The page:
Former pupil at Derry school claims he was told to strip naked by teacher and put on dress
New abuse allegations have been made against former vice-principal of Saint Columb’s College in Derry, Raymond Gallagher
New abuse allegations have been made against a former vice-principal of a renowned Irish school. Raymond Gallagher was a teacher at Saint Columb’s College in Derry from 1953 to 1993. He died in 2007, aged 75.
Last month, a former Saint Columb’s pupil claimed in an interview with the Irish News that he had been sexually abused by Gallagher in the school over a four-year period in the 1970s.
Terry Doran said he had settled a case against Saint Columb’s in 2015 in relation to the alleged abuse and received compensation of £50,000.
Another former pupil at the school, which includes a number of well-known figures among its ex-pupils — including former SDLP leader John Hume, poet Seamus Heaney, musician Phil Coulter and former Republic of Ireland football manager Martin O’Neill — today claims he was also abused by Gallagher.
Eamonn Lynch, who was a pupil at Saint Columb’s from around 1965 to 1970, alleges he was forced to strip naked by Gallagher in a classroom when he was only 11 years old and was touched inappropriately by the teacher on other occasions.
At the time, he said, he told no one about what had happened because of the “shame” he felt. However, he said he has now decided to speak publicly about his experiences to both support Mr Doran and to call on the school to acknowledge the suffering of those allegedly abused.
Mr Lynch, who is now 68, told the Sunday W orld he believed Gallagher, who was called Raymie among pupils, singled him out soon after he started at the school.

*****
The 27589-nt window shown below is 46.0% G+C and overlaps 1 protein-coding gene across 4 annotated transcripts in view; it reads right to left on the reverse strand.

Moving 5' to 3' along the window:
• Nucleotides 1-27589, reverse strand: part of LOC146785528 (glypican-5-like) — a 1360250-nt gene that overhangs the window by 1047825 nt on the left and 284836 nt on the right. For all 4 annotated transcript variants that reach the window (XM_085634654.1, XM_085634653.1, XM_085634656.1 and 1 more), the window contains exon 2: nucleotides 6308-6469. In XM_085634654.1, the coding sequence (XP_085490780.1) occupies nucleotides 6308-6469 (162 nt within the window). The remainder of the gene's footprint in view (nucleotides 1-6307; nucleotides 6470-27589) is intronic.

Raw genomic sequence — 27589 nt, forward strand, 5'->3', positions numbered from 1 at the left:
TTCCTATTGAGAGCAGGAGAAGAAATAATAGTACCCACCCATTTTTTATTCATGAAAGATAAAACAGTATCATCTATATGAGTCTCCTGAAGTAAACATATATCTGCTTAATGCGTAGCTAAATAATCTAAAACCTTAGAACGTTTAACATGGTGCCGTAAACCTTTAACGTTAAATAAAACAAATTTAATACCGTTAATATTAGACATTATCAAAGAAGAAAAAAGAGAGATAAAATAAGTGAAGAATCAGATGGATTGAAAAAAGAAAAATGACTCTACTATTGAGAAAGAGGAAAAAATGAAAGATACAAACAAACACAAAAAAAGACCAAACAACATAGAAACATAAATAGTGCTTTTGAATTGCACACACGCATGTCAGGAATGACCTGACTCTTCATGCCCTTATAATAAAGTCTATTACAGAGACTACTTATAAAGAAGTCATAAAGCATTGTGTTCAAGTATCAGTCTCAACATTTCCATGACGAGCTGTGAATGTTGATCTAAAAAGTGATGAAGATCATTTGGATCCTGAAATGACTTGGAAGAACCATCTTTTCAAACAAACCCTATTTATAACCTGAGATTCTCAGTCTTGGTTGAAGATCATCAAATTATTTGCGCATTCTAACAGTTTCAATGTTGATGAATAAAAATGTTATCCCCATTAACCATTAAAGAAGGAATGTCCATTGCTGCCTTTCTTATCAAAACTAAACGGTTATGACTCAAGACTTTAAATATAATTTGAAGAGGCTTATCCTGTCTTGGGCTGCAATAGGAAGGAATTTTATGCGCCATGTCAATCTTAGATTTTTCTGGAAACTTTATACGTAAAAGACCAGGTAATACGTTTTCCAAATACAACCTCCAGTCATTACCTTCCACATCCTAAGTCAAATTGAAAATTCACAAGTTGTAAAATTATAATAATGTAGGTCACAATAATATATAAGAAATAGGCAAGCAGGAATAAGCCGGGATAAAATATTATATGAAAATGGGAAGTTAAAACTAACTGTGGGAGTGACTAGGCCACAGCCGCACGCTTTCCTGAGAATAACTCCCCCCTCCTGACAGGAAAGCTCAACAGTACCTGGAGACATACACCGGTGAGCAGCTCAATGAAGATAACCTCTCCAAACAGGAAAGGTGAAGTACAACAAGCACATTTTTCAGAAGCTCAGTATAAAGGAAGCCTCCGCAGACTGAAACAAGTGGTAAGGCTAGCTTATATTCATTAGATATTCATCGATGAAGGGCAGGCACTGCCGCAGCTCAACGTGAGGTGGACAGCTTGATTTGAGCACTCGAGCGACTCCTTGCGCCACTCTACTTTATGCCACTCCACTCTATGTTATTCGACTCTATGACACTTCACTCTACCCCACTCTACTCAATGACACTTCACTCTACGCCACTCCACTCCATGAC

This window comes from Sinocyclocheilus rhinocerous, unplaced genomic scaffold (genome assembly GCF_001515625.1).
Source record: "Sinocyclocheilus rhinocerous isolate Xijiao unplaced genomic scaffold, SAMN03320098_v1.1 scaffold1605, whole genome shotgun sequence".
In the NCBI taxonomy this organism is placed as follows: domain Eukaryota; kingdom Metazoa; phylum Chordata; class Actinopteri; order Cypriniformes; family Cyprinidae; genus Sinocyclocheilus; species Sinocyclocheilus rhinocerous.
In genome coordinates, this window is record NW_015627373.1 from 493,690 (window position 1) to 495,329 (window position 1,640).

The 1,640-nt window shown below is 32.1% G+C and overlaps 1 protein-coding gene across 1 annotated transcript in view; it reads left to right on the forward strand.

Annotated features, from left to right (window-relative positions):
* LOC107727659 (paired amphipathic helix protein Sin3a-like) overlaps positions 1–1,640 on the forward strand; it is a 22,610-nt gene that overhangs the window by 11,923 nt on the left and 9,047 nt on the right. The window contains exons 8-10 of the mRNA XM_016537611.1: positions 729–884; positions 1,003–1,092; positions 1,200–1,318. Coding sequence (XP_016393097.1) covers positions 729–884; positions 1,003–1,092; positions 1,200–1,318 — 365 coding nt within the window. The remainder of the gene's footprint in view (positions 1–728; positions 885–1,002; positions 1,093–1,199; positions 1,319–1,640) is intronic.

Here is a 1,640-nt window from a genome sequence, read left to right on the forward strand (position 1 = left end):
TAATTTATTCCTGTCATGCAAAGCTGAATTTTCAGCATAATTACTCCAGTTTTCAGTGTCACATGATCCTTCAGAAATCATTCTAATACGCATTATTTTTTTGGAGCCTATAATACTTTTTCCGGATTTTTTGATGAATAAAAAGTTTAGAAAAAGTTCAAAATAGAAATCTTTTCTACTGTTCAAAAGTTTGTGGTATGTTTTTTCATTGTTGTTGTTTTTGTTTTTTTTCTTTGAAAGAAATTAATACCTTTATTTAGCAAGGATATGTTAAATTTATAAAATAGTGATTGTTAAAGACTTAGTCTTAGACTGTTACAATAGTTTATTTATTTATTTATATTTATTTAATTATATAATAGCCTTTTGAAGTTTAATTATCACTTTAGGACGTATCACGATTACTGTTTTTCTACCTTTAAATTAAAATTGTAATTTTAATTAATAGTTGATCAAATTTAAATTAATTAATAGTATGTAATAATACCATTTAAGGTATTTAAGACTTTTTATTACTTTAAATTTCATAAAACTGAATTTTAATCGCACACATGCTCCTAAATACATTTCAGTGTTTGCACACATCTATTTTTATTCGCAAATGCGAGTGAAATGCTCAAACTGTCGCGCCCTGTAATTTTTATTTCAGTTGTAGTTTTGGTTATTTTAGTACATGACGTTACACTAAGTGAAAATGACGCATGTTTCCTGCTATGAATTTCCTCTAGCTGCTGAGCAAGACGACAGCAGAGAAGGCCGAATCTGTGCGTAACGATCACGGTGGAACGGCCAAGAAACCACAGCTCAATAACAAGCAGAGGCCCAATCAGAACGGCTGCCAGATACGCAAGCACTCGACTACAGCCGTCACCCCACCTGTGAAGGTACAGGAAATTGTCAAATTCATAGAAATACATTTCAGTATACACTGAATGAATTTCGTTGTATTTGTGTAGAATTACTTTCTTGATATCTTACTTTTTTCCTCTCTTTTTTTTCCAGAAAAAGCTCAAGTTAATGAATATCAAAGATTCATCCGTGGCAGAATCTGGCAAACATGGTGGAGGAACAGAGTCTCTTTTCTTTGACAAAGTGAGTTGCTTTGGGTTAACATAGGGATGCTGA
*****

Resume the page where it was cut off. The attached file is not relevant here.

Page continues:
In 1965, a team from Saint Columb’s College won the Hogan Cup, the most prestigious trophy in schools’ GAA in Ireland. Mr Lynch, who had a keen interest in gaelic football, was told by Gallagher that he would take him to the semi-final and final games of the competition in his car with another pupil.
“Nothing happened on those trips but, looking back now, why me?”
In his first year at Saint Columb’s, Mr Lynch was a member of one of the class GAA teams and school choir, both of which Gallagher helped manage.
As part of the choir, Mr Lynch regularly took part in after-school practices. It was during one of these that the alleged stripping incident took place after he was asked to stay behind by Gallagher.
“When everyone else had left he pointed at a box where they kept stuff for the shows. In the box there was a pile of costumes, including women’s dresses.
“Raymie picked up one of the dresses and said he wanted me to try it on for one of the shows we were doing. I didn’t really think it was that unusual so I went to put on the dress over the top of what I was wearing. But he stopped me and said, ‘no, you need to take your clothes off’.